Diary 1 (A man who robbed a bank)

** Today I’m starting a new category called Fiction and Fantasy! I enjoyed writing this and I hope other’s find it enjoyable to read! **

My Counselor told me that if I started writing some of my feelings down on paper it might help me sleep better. Mostly I think the reason I can’t sleep is because i’m afraid my bunk-mate is going to stab me with the shiv he keeps in the spine of his bible, but that’s just me.

Every time I close my eyes I can see myself loading the gun. The sound the bullets made when they slipped into the magazine; the subtle grind and click. The sound grates on my eardrums every night. I can’t remember anyone’s face as I yelled for them to get on the ground; I was trying to act angry when I was just as terrified as them. but the way the bullets looked as I loaded them into the gun. I’ll never forget it.

Funny, isn’t it.

I loaded nine bullets into the cartridge. I only ended up shooting three. Straight into the air just like i saw in the movies. I bet the bullets are still lodged in the ceiling.

Until that day I never shot a gun before. Never had to in the office. I never want to shoot another one again. I feel like I can still smell the gunpowder on my fingers. Even after months of washing my hands I still feel like I smell it. And the ringing in my ears still hasn’t faded away, but maybe that’s not from the gun. Maybe it’s just because of how quiet this place can be sometimes.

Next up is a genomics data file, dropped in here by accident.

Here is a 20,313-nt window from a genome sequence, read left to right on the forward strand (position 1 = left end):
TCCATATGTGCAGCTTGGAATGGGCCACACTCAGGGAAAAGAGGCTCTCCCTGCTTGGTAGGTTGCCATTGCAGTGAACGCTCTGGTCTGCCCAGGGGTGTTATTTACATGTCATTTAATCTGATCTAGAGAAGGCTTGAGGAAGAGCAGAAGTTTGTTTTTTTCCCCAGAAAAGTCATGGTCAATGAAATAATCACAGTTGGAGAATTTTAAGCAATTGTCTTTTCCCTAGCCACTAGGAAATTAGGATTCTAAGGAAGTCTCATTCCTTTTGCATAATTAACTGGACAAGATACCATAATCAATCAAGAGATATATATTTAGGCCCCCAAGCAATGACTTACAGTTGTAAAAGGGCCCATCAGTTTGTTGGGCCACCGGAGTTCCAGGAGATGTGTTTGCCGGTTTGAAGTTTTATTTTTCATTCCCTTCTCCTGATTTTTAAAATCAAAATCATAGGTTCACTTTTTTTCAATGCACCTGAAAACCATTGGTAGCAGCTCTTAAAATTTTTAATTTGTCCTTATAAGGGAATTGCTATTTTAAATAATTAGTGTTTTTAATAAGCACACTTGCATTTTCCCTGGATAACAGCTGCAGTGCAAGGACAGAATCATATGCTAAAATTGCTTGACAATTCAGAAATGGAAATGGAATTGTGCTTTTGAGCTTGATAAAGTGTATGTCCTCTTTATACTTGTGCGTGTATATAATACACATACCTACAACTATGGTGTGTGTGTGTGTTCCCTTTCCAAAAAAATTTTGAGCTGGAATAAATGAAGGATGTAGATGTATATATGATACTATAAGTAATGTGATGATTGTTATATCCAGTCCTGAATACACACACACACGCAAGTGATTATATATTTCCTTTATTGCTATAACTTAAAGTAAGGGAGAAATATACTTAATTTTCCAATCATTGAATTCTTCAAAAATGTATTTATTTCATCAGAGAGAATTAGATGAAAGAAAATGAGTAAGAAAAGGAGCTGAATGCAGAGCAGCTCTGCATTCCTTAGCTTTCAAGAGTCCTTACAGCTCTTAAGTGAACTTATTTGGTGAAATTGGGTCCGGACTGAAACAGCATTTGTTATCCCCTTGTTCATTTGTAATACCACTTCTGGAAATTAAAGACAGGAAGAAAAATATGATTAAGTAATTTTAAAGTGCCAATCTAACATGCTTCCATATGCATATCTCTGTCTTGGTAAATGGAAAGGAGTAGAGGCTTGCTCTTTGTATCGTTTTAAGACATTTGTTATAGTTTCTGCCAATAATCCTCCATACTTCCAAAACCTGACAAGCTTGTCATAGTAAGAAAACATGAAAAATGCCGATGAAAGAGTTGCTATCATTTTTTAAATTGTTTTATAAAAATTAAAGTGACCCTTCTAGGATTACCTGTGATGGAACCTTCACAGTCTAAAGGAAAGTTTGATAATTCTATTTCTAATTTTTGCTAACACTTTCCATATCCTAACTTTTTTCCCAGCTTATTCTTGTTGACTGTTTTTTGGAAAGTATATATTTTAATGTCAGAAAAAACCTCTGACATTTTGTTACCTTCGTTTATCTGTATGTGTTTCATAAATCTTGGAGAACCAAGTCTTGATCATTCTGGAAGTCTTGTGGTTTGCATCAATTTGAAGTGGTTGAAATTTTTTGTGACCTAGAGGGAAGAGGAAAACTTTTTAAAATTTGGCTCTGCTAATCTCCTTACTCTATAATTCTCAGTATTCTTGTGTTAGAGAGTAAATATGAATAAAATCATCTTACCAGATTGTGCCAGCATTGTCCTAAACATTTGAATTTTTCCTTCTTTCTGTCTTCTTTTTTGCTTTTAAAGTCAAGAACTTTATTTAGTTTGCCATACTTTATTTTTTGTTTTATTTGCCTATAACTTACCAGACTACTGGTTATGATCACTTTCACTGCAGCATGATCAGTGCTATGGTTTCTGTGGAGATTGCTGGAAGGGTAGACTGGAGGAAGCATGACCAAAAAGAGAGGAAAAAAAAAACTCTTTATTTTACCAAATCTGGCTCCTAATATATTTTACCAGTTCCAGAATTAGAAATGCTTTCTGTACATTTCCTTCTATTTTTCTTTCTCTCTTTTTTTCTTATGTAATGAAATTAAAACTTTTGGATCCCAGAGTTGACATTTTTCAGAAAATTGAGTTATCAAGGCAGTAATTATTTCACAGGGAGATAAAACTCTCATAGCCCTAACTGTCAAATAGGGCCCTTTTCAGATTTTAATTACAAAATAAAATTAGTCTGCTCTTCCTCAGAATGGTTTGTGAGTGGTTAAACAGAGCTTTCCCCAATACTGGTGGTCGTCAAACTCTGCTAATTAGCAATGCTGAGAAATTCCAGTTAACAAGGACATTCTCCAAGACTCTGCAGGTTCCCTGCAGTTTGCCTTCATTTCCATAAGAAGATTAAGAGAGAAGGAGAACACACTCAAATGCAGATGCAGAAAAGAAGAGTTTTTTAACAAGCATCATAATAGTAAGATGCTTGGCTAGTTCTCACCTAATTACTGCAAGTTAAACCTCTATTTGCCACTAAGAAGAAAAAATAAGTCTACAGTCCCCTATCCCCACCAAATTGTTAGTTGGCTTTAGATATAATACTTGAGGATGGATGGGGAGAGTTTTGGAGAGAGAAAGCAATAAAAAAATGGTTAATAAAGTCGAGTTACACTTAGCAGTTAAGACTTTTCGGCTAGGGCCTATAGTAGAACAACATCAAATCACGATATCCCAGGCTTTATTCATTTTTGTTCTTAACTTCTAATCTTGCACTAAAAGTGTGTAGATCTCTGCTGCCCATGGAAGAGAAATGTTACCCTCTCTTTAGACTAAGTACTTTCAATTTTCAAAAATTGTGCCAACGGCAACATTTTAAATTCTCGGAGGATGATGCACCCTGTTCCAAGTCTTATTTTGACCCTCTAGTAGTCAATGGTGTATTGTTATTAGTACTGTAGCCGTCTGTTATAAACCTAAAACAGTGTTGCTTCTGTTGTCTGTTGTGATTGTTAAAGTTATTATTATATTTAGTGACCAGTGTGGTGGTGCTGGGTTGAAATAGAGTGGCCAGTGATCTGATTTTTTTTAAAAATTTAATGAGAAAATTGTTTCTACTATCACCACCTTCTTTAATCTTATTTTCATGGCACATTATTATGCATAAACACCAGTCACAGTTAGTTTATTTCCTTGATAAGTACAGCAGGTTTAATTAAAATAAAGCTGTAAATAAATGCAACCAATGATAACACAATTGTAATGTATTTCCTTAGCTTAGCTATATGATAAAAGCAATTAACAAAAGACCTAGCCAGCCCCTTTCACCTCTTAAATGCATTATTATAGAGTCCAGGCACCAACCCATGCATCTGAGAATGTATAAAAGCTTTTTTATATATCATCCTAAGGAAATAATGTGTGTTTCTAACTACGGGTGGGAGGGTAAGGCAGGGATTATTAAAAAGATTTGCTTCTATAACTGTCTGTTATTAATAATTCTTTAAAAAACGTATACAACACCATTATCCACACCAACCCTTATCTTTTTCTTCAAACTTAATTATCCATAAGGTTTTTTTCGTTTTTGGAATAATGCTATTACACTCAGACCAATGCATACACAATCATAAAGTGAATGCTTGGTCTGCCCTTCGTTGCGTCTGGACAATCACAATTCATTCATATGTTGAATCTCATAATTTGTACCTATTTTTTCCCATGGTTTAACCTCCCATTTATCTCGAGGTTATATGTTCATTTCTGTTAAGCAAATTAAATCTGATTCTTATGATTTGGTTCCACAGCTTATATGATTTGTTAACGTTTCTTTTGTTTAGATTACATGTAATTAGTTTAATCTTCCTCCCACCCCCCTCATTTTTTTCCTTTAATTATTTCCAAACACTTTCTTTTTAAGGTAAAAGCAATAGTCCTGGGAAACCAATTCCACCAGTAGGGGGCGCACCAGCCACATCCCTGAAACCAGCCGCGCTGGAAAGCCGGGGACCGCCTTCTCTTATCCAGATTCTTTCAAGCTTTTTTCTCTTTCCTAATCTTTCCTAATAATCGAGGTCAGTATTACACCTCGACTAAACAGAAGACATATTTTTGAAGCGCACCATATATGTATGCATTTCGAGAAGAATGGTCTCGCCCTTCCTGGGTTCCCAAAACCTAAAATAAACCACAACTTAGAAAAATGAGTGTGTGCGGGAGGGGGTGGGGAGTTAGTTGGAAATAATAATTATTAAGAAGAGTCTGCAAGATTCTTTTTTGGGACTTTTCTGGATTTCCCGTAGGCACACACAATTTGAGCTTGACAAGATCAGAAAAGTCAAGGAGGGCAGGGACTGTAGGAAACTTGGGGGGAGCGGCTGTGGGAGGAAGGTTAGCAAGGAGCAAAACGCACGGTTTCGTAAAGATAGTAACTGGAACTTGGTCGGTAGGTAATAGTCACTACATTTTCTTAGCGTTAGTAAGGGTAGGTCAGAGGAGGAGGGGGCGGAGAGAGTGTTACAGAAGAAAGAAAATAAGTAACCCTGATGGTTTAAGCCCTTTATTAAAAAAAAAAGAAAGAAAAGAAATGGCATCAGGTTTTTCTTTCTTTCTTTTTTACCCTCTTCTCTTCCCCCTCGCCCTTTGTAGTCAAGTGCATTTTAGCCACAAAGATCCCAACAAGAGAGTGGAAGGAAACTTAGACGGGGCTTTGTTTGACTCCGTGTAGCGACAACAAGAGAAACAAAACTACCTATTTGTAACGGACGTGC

You don’t feel like you exist on earth when you live in this place. Instead of waking up to the sound of birds, you wake up to the sound of echo’s through the cells as the lights turn on. No more traffic or the noise of life outside, just the buzzing of doors and the sound of God over the P.A. system.

It’s not hell, but it doesn’t feel like any other place on earth. . . It’s just here. . . I’m just here.

My mind doesn’t know if it’s been months or years. Time has a way of moving both slow and fast here. . . I asked Helen to send me a calendar last time I wrote her. Maybe it’s coming soon?

I don’t even remember hearing the *BANG* you’re supposed to hear from a gun. But when I shut my eyes I still hear the slamming of the gavel as the judge proceeded with my sentence. Fifteen years, with a chance of parole at eight. . . I think I wore a suit to court. My best suit.

That reminds me of the other man who comes to see me in here. The man in the suit and sunglasses. He’s from some government agency I can’t remember. He always tells me every time he visits, I just can’t remember. He introduces himself like we’ve never met every single time, even though he’s seen me once a week since I got in this place. He’s the one who recommended that I start seeing the counselor. He must think something’s wrong with me. The way I talk, the way I can’t remember things. He worries about me.

I saw him yesterday. Don’t remember what we talked about. He asked me again though; I remember that. “Where’s the money Fred?” He asks me. . .

He says it every time, that’s one thing I remember.

They brought my son in again as well. . . He just looks at me. He doesn’t understand what’s going on. Neither do I. . .  I can’t even seem to give him hope, or tell him that everything’s going to be alright. All I do is whisper how sorry I am.

And I am.

I’m so sorry.

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